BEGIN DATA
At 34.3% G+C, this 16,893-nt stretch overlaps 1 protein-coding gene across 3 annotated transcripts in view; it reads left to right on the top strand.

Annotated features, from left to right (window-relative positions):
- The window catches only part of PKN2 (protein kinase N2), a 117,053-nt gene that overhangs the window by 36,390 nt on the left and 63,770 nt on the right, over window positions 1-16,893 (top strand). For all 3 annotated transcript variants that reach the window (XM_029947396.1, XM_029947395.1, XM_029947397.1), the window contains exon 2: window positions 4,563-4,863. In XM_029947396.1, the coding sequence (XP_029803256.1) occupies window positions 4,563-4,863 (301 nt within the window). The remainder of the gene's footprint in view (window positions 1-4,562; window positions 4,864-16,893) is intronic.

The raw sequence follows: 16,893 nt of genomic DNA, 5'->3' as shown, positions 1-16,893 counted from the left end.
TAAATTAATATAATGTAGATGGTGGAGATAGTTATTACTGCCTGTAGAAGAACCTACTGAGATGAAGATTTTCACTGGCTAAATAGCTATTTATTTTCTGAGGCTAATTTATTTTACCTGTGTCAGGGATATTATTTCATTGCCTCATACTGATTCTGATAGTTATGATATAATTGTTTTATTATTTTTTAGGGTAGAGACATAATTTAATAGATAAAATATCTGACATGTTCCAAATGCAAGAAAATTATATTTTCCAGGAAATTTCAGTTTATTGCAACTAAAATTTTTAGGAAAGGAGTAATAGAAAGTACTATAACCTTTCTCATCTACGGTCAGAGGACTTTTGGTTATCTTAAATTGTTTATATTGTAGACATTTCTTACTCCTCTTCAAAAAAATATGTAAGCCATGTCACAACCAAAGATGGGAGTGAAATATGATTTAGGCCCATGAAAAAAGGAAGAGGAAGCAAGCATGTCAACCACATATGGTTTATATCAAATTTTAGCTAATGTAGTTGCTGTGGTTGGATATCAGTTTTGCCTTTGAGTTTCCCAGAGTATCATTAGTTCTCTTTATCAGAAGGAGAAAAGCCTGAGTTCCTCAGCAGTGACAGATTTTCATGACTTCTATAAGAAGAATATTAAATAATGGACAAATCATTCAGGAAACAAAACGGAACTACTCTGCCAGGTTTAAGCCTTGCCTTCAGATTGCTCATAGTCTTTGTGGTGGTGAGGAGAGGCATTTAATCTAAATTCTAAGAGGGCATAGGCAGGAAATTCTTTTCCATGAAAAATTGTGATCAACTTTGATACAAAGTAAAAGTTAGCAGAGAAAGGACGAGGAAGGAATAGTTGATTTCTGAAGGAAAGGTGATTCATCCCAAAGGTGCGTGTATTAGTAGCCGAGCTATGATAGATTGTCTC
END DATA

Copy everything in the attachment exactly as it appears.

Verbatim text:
At 34.3% G+C, this 16,893-nt stretch overlaps 1 protein-coding gene across 3 annotated transcripts in view; it reads left to right on the top strand.

Annotated features, from left to right (window-relative positions):
- The window catches only part of PKN2 (protein kinase N2), a 117,053-nt gene that overhangs the window by 36,390 nt on the left and 63,770 nt on the right, over window positions 1-16,893 (top strand). For all 3 annotated transcript variants that reach the window (XM_029947396.1, XM_029947395.1, XM_029947397.1), the window contains exon 2: window positions 4,563-4,863. In XM_029947396.1, the coding sequence (XP_029803256.1) occupies window positions 4,563-4,863 (301 nt within the window). The remainder of the gene's footprint in view (window positions 1-4,562; window positions 4,864-16,893) is intronic.

The raw sequence follows: 16,893 nt of genomic DNA, 5'->3' as shown, positions 1-16,893 counted from the left end.
TAAATTAATATAATGTAGATGGTGGAGATAGTTATTACTGCCTGTAGAAGAACCTACTGAGATGAAGATTTTCACTGGCTAAATAGCTATTTATTTTCTGAGGCTAATTTATTTTACCTGTGTCAGGGATATTATTTCATTGCCTCATACTGATTCTGATAGTTATGATATAATTGTTTTATTATTTTTTAGGGTAGAGACATAATTTAATAGATAAAATATCTGACATGTTCCAAATGCAAGAAAATTATATTTTCCAGGAAATTTCAGTTTATTGCAACTAAAATTTTTAGGAAAGGAGTAATAGAAAGTACTATAACCTTTCTCATCTACGGTCAGAGGACTTTTGGTTATCTTAAATTGTTTATATTGTAGACATTTCTTACTCCTCTTCAAAAAAATATGTAAGCCATGTCACAACCAAAGATGGGAGTGAAATATGATTTAGGCCCATGAAAAAAGGAAGAGGAAGCAAGCATGTCAACCACATATGGTTTATATCAAATTTTAGCTAATGTAGTTGCTGTGGTTGGATATCAGTTTTGCCTTTGAGTTTCCCAGAGTATCATTAGTTCTCTTTATCAGAAGGAGAAAAGCCTGAGTTCCTCAGCAGTGACAGATTTTCATGACTTCTATAAGAAGAATATTAAATAATGGACAAATCATTCAGGAAACAAAACGGAACTACTCTGCCAGGTTTAAGCCTTGCCTTCAGATTGCTCATAGTCTTTGTGGTGGTGAGGAGAGGCATTTAATCTAAATTCTAAGAGGGCATAGGCAGGAAATTCTTTTCCATGAAAAATTGTGATCAACTTTGATACAAAGTAAAAGTTAGCAGAGAAAGGACGAGGAAGGAATAGTTGATTTCTGAAGGAAAGGTGATTCATCCCAAAGGTGCGTGTATTAGTAGCCGAGCTATGATAGATTGTCTC